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Modalism, also sabellianism or patripassianism, is the strict form of monarchianism, a heresy that originated in an exaggerated defense of the unity (monarchia ) of God; and while verbally admitting a Trinity, it denied the real distinction between the Persons. It affirmed that the Father, Son, and Holy Spirit are modes, aspects, or energies of one and the same divine Person, who is given different names according as He exercises different functions ad extra or outside the Trinity: creation (Father), redemption (Son), sanctification (Holy Spirit). God, one from eternity, became three in time. God's appearance on earth as the Son should logically have involved the conclusion that the Father died; hence the name Patripassianism, as the heresy was known in the West. Praxeas, the first proponent of Modalism to visit Rome, went to Carthage about 206 or 208, and tertullian refuted him in his Adversus Praxean (213), "which represents the most important contribution to the doctrine of the Trinity in the AnteNicene period" [J. Quasten, Patrology, 3 v. (Westminster, Md.) 2:285]. According to Tertullian, the identification of Father and Son was so complete in Praxeas's teaching that "the Father Himself came down into the Virgin, was Himself born of her, Himself suffered, indeed was Himself Jesus Christ" (ch. 1). In the East the heresy was known as Sabellianism, from Sabellius, who probably developed the teaching of Noetus and was excommunicated by Pope callistus i (c. 220). Sabellius's chief opponent was dionysius of alexandria.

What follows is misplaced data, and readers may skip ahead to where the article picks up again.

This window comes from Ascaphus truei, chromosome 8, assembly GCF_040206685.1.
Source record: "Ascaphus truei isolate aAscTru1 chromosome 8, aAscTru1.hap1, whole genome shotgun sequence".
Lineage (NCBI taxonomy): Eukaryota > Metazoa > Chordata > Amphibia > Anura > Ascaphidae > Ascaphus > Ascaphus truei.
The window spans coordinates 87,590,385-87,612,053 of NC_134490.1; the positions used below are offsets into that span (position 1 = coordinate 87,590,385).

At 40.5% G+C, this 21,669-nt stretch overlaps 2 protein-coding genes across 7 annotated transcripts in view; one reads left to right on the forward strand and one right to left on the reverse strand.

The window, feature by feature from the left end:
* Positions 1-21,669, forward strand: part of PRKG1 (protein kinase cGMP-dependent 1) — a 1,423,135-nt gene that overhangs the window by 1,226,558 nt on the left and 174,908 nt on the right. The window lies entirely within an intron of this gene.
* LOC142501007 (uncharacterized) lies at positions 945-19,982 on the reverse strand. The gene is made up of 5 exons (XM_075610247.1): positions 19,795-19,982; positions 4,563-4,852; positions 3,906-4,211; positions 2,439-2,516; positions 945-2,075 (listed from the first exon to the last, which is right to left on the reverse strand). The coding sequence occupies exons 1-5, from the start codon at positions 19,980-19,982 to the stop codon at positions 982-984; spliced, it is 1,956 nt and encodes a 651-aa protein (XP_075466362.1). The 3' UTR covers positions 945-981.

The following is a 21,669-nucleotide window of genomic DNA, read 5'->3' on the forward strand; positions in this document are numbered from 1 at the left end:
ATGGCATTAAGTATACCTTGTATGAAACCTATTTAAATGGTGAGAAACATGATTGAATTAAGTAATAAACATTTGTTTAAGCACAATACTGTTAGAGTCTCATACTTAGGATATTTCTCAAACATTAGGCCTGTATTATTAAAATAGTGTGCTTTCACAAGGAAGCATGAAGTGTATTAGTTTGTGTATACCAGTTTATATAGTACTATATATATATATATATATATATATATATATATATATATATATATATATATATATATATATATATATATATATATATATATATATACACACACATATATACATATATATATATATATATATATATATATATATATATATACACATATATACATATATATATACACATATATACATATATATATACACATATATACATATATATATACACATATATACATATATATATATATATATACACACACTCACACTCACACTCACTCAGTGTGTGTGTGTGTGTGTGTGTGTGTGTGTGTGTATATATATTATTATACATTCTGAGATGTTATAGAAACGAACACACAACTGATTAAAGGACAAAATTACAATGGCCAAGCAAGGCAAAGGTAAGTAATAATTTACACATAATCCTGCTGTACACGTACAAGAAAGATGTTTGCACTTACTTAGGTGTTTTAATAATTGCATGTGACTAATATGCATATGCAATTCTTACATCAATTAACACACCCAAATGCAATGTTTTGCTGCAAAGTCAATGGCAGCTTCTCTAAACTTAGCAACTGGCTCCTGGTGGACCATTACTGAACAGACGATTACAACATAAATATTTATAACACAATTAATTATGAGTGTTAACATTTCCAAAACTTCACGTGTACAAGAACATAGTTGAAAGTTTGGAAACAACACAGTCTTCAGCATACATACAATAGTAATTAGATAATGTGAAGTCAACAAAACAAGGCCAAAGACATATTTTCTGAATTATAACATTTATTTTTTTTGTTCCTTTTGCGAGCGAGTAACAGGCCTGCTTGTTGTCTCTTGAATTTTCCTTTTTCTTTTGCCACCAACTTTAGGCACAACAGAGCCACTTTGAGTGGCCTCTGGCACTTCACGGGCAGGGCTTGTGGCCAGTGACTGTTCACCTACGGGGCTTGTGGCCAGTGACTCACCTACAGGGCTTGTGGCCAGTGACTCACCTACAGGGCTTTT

Bibliography: g. bardy, Dictionnaire de théologie catholique, ed. a. vacant et al., 15 v. (Paris 190350; Tables générales 1951) 10.2:21932209. e. evans, ed. and tr., Q. Septimi Florenti Tertulliani adversus Praxean, Society for Promoting Christian Knowledge (London 1948) 631. t. verhoeven, Vigiliae christianae (Amsterdam 1951) 4348. c. huber, Lexikon für Theologie und Kirche 2, ed. j. hofer and k. rahner, 10 v. (Freiburg 195765) 7:533534. h. crouzel, ibid. 508. k. wÖlfl, Das Heilswirken Gottes durch den Sohn nach Tertullian in Analecta Gregoriana (Rome 1930) 112; 1960.

[p. j. hamell]

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